The Smoker


a short film by Alexa Economacos

Celeste and her best friends vacation on a Greek island post-college graduation. Grappling with her virginity as a love triangle fractures the group, Celeste becomes increasingly fixated on an elderly local woman.

Celeste’s journey – navigating obsession, heartbreak, fleeting friendships – explores the nuanced contours of female desire and identity. Her story highlights the liminal and emotionally volatile period between childhood and adulthood, allowing a wide audience to see themselves reflected in this film.

Our film explores the nuanced contours of female desire, friendship, and identity, combined with universal themes – unrequited love, feeling othered, the pressure to conform, and fleeting relationships. Our core team of POC women brings varied personal connections to the central storyline and a shared interest in unraveling socially ingrained notions – that a woman’s worth can be distilled to her physicality and sexuality, or that losing her virginity makes her a fully realized being. We want to expand the coming-of-age genre through a layered, specific lens in the context of universal themes.

The ultimate goal is to shop the completed short film to producers as a proof-of-concept for the feature script, which Alexa has already written and plans to direct.


THE SMOKER begins with 22-year-old Celeste, on a post-college graduation trip with her three best friends on a Greek island. Despite this dream holiday, Celeste feels ill at ease: she’s the only virgin, and also the only one without a concrete direction for her impending adult life. She secretly hopes that she’ll lose her virginity to her longtime crush Miles, but he continuously misleads her. Or is she just reading into everything? While her friends nonchalantly bask in the sun, Celeste becomes increasingly fixated on an elderly local woman who lurks on the beach they frequent, chain-smoking cigarettes.

This anonymous woman, referred to only as The Smoker, intrigues and disturbs Celeste. Her solitary presence is a manifestation of Celeste’s greatest fear – ending up alone and forgotten. Celeste doesn’t want her identity reduced to her physicality, but ironically, that is precisely the barometer by which she judges the Smoker.

Over the course of the film, Celeste stumbles her way through heartbreak to a glimmer of communion… just not with the person she expected. As her friends drift apart and reveal new versions of themselves, Celeste begins to see the world and herself in a different light.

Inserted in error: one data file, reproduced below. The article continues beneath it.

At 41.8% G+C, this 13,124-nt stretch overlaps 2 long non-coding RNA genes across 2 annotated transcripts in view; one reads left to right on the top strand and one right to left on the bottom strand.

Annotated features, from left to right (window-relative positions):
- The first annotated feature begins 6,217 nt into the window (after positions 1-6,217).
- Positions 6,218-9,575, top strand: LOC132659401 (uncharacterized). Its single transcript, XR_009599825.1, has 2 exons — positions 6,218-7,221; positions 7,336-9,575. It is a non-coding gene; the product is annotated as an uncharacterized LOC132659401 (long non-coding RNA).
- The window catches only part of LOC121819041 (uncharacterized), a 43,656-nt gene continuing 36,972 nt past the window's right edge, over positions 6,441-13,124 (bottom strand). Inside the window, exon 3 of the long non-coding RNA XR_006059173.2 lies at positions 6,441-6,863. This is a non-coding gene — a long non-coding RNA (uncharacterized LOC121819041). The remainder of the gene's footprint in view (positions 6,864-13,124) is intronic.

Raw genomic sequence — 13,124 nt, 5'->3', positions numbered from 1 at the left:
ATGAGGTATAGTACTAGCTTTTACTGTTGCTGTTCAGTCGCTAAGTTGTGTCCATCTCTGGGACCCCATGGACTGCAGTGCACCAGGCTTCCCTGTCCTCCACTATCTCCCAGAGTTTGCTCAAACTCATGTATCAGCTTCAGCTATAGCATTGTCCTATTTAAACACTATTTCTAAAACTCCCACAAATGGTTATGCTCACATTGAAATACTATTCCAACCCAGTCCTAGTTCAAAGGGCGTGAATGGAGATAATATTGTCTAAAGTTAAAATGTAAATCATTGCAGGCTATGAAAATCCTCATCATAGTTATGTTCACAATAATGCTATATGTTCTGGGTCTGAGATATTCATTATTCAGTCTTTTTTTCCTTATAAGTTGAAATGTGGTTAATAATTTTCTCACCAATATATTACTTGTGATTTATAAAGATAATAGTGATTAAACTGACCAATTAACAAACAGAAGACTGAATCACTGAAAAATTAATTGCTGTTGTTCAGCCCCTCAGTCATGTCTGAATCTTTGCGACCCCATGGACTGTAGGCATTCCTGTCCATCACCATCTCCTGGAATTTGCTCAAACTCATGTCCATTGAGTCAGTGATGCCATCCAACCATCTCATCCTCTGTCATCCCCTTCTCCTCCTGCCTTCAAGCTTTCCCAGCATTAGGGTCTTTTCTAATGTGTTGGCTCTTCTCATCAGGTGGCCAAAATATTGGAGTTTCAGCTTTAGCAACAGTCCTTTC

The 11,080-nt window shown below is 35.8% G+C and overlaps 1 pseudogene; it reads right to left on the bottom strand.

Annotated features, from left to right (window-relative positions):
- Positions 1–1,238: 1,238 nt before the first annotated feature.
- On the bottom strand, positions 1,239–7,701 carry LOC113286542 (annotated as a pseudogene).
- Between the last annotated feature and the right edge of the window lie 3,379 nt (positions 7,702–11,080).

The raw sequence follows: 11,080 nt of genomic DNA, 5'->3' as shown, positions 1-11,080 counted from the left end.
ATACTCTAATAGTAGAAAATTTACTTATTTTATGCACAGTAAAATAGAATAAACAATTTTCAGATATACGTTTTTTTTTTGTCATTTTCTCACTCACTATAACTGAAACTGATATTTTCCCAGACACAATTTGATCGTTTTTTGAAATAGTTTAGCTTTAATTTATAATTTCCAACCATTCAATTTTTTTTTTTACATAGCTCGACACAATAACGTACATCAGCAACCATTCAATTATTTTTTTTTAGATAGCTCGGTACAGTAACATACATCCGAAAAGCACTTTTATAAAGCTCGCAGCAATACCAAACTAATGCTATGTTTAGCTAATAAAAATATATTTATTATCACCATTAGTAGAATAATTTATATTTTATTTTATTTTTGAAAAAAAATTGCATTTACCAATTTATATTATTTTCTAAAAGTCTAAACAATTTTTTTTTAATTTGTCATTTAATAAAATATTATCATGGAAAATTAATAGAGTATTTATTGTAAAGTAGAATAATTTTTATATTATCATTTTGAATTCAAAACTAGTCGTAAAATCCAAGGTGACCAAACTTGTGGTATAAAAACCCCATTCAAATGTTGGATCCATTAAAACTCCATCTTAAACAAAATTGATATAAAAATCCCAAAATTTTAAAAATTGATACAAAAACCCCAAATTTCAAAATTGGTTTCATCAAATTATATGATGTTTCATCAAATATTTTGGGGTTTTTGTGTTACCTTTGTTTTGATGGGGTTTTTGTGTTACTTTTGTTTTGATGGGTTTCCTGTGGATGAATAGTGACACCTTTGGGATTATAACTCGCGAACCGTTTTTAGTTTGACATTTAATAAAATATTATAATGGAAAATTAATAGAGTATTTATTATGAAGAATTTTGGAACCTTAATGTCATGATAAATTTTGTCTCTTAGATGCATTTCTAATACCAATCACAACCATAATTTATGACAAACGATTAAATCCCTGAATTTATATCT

Themes & Personal Connection

We want to illuminate “late” coming-of-age stories not often portrayed onscreen, those that lie somewhere in between the typical high school discovery or midlife crisis narratives. Emotional upheaval can come at so many different stages of life; you think it’s behind you, that you’ve grown up, until you reach a new turning point and suddenly you are unmoored again. We are always coming of age.

While THE SMOKER is inspired by our director’s experiences as a young woman navigating selfhood, the film explores universal angst inherent in the transition from childhood to adulthood, and the pressure, insecurities, and comparison that come with that period. We believe a wide audience will relate to these various shades of malaise, from debilitating infatuation to the betrayals and disappointments of close friendships turned fragile (particularly the prickly undercurrents of female friendship, affection and envy coalescing).

Celeste is a specifically rendered character driven by thinly masked fear. She is afraid her friend group will dissipate in the rhythms of adulthood, that Miles will reject her, that nobody will truly understand or love her. Both her fixations – on Miles and the Smoker – are borne of fear. She doesn’t know herself or what she wants, so clinging to idealized versions of people and scenarios is easier than really living. Celeste operates according to arbitrary moral standards, but also stokes an inner romanticism that rails against those rules. Her journey is finding a balance between these opposing pulls and ultimately trusting herself.